There are a few more potential monster encounters, including some backup encounters if the PCs decide to run from the featured undead elephant. Upon arriving in the city, they find out the curse on the city is due to a summoned devil that will attempt to trap the PCs and slowly turn them into will o’ wisps. If the devil is killed, the seals on the city can be broken. And also, the city can be looted.
Like the temple in The Sea Demon’s Gold, the dungeon crawl is pretty focused, and avoids becoming too much of a sprawl. There is about enough dungeon to tell the story of who is here and why it’s bad, and I like that kind of focus. I also like that the devil isn’t plotting death for the PCs, just a slow transmogrification into cursed servant creatures.
On the other hand, I’m really not a fan of the exoticism on display here. Locals can’t make their warnings easily understood, because they have quaint local terminology. The beautiful queen likes to sleep with attractive, brave outsiders, and will scorn them if they don’t enjoy the offer. I’m also way less comfortable with “loot this city from another culture,” even with locals saying, “hey, that’s fine with us,” versus, “loot this demon temple on a lost island.”
The Tomb of Fire
So . . . stop me if you have heard this one. You get a tip that there is treasure in a land you have never been to before. You start off near, but not quite at, your desired location, which requires you to interact with locals.
In this case, there is a lost tomb said to have treasure in it. The locals that you initially deal with don’t like the tribe that guards the lost tomb, and assumes they are bandits and raiders. They also worship a god that isn’t popular with the first locals you interact with.
There is a lot of space used to express traveling hex by hex into the desert, how much water and feed you will need for horses versus camels, how likely you are to wander into the wrong hex, and how bad it is to wear the wrong set of clothes. While I understand playing up the dangers of the desert, I would rather have the locals make it clear that horses shouldn’t be an option, and then extrapolate some saves versus exhaustion on the way to the adventure site.The hex-based travel also has a line that feels like it’s trying to circumvent one of the ranger’s main abilities. It mentions that if you get lost, the ranger knows it once you are lost, rather than continuing to see if you get even more lost. If I was a ranger that had desert as their favored terrain, and I was told “no, you technically aren’t lost, because you know that you got lost,” I’d be a little upset.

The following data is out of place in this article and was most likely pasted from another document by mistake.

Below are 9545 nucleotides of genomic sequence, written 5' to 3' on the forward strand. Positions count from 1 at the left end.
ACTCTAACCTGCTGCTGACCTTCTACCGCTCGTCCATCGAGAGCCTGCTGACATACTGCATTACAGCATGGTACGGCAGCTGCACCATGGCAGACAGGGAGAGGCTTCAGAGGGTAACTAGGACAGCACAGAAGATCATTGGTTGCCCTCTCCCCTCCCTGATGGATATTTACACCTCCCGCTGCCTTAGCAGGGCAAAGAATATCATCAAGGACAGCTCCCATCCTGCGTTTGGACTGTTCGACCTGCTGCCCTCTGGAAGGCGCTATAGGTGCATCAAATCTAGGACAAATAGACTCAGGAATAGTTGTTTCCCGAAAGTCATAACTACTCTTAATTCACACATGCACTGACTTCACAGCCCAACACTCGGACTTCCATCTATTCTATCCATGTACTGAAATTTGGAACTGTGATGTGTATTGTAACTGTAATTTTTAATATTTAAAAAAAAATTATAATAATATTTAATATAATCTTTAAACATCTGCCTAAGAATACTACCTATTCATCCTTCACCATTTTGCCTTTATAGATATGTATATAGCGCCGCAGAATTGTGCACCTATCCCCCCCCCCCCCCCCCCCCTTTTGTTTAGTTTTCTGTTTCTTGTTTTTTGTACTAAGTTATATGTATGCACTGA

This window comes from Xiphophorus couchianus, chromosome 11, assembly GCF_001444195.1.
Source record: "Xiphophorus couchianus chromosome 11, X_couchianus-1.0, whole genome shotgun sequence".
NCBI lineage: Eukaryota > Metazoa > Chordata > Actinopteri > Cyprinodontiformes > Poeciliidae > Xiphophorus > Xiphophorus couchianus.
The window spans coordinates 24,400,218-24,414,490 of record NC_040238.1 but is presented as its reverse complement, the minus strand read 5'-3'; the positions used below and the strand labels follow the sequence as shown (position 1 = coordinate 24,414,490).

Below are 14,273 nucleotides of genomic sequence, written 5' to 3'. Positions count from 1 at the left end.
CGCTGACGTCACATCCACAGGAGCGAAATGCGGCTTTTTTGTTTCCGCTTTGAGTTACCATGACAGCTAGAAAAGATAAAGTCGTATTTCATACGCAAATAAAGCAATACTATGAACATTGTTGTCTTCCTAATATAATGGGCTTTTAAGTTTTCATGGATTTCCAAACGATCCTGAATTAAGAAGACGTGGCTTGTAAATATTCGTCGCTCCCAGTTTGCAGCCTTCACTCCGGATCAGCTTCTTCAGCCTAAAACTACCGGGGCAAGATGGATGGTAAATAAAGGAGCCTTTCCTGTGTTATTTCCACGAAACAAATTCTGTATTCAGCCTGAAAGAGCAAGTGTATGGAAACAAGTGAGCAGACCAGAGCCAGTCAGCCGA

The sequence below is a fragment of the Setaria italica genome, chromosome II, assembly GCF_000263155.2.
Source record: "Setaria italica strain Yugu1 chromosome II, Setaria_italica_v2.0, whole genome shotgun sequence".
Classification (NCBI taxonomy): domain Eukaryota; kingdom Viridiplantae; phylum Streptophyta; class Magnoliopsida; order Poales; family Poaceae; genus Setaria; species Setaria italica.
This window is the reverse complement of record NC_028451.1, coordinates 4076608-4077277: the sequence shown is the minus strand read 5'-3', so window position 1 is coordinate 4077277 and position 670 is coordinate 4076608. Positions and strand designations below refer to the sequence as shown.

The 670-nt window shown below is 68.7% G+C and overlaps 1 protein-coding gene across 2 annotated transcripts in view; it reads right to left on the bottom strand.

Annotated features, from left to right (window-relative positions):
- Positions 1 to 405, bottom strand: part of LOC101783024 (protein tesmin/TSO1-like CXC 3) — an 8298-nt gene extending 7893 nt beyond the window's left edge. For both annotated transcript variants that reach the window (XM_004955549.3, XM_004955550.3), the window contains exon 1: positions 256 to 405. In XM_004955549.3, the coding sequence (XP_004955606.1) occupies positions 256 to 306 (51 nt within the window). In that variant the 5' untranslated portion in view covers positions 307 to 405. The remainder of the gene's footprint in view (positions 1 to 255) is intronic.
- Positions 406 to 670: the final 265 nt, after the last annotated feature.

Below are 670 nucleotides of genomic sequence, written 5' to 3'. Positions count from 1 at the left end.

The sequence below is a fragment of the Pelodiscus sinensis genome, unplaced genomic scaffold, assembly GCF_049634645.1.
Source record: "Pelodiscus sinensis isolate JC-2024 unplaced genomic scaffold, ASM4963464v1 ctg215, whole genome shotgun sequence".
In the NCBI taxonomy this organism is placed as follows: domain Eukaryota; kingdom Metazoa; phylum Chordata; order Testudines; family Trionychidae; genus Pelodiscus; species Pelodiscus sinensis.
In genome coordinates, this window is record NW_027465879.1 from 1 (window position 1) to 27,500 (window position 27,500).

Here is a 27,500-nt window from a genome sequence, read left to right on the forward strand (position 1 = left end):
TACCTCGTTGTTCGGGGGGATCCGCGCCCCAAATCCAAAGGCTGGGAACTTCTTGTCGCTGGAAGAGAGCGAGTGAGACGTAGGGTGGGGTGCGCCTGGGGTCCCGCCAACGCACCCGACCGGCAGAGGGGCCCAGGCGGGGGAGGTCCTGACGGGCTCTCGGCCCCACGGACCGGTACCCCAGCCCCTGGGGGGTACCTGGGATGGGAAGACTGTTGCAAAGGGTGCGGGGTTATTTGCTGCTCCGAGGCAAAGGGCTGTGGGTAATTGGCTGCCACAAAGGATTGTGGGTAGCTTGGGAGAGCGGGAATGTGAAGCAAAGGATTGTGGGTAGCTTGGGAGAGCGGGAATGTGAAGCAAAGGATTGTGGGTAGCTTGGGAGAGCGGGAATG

On the way to the Tomb of Fire, the PCs can encounter desert ghouls, which in other games were distinguished from undead corpse eaters by spelling the name “Ghul.” The demons will attempt to tempt the PCs to do bad things, and just talking with them will cause them to potentially gain “corrupted” traits to replace their normal traits. I like that as a more subtle trick than some of the alignment shifting in The Sea Demon’s Gold. Unfortunately, when you encounter the ghoul queen, one of her fall back tactics is to try to seduce them, because a female monster apparently can’t corrupt someone without offering to sleep with them.
When you meet the locals, you find out that their god has strict tenants about being depicted, and that his later tenants espouse that his followers need to conquer the world and let people know he’s the best god, but they haven’t done so because they need to guard the ruined temple. Yes, I got a little uncomfortable with the reductive tropes involved with this religion.
The PCs are welcomed, but the locals won’t show them the tomb, because they are forbidden to do so, except that at least one of the locals has more greed than piety. Once they get closer to the site, the PCs find out that there is a rival group from within the local tribe that believes that the standard god’s brother is really the best god, and that he’s trapped in the tomb and needs to be set free, and the sect is willing to let the PCs head in, because they are fated to set the brother free.
The PCs encounter a little boy when they enter the tomb, which is the brother of the storm god in disguise, attempting to bargain with them in a sympathetic form. The various trials in the tomb feel very much like overtly supernatural versions of the trials from Indiana Jones and the Last Crusade, and freeing the brother from the tomb even involves taking a piece of treasure beyond the boundaries of the tomb.